»» VCL plugins can be created with Delphi 2009 and later, as well as with Delphi 7 for legacy support. Starting with Delphi XE2, plugins can support Win64 in addition to Win32.
Although slowly being superseded by WPF, WinForms is still the default framework for building Windows user interfaces with the standard Windows widgets for .NET developers and provides a rich environment of first and third-party components for building application UI. Hydra lets you encapsulate WinForms UI in plugins and embed it in unmanaged Delphi VCL and FireMonkey host applications, as well as (usually alongside plugins created using the other technologies) in WinForms apps.
For example you might want to extend an existing legacy Delphi application by writing new code with .NET and WinForms and use it alongside your existing codebase – possibly with the long-term goal to port the existing portion of your application over to .NET piecemeal.
»» WinForms plugins can be created in Visual Studio 2010 using C#, Oxygene for .NET and Visual Basic.NET, as well as any other CLR-compliant language available for the .NET Framework.
In addition to all the visual plugin formats described above, Hydra also lets you create non-visual plugins that merely contain business-logic or other functionality that you might want to share between platforms. Non-visual plugins can expose their functionality using custom interfaces; they can be implemented using .NET or Delphi, and both kinds of plugins can be used in either type of host application.
For example you might have existing business code implemented in Delphi that you want to reuse in a new .NET-based application, without porting it to Oxygene or C#. Or you might have found some great open source code written in C# that solves a problem you need to solve, and you want to use that code in your Delphi-based application. Or maybe you want to implement some core business logic code in Oxygene, and then share it between your Adroid, Windows Phone 7 and Delphi applications.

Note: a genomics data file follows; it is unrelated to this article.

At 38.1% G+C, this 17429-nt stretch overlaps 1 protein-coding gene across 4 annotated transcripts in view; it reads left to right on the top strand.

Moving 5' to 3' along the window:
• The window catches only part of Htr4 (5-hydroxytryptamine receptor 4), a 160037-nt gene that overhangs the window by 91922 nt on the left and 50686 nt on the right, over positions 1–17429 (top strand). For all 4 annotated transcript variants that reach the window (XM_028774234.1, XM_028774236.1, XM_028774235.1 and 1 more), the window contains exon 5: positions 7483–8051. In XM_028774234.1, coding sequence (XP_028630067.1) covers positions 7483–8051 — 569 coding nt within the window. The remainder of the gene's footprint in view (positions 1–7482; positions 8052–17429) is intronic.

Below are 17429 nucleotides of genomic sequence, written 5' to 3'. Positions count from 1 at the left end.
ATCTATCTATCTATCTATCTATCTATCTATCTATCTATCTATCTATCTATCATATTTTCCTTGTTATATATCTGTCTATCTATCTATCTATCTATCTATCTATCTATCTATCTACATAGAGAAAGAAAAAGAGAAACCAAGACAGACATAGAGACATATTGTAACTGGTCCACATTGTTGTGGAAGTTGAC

»» Non-Visual managed .NET plugins can be created in Visual Studio 2010 using C#, Oxygene for .NET and Visual Basic.NET, as well as any other CLR-compliant language available for the .NET Framework.
»» Non-Visual unmanaged Delphi plugins can be created with Delphi 2009 and later, as well as with Delphi 7 for legacy support. Starting with Delphi XE2, plugins can support Win64 in addition to Win32.
Starting with Delphi XE2 (and later), Hydra supports the creation of plugins (and hosts) for the 64-bit Windows platform, using both the VCL and FireMonkey.
Within a single process, Windows does not allow the mixing of 32-bit and 64-bit code, so the bitness of host application and plugins has to match - a Delphi Win32 host application can only host plugins compiled for 32-bit, and conversely, a Delphi Win64 application can only host plugins compiled for 64-bit. Since .NET plugins are (by default) CPU-independent, they can usuallhy be hosted in either 32-bit or 64-bit hosts.
By default, .NET hosts can run under 32-bit and 64-bit, determined by the operating system platform and hardware they are being run on; depending on which bitness a .NET host runs under, it can only load Delphi plugins that match its bitness. To ensure unmanaged plugins can be loaded, they can either be provided in two versions, for 32-bit and 64-bit, respectively, or the managed host application can be forced to a specific CPU type using the appropriate flags in the managed host project.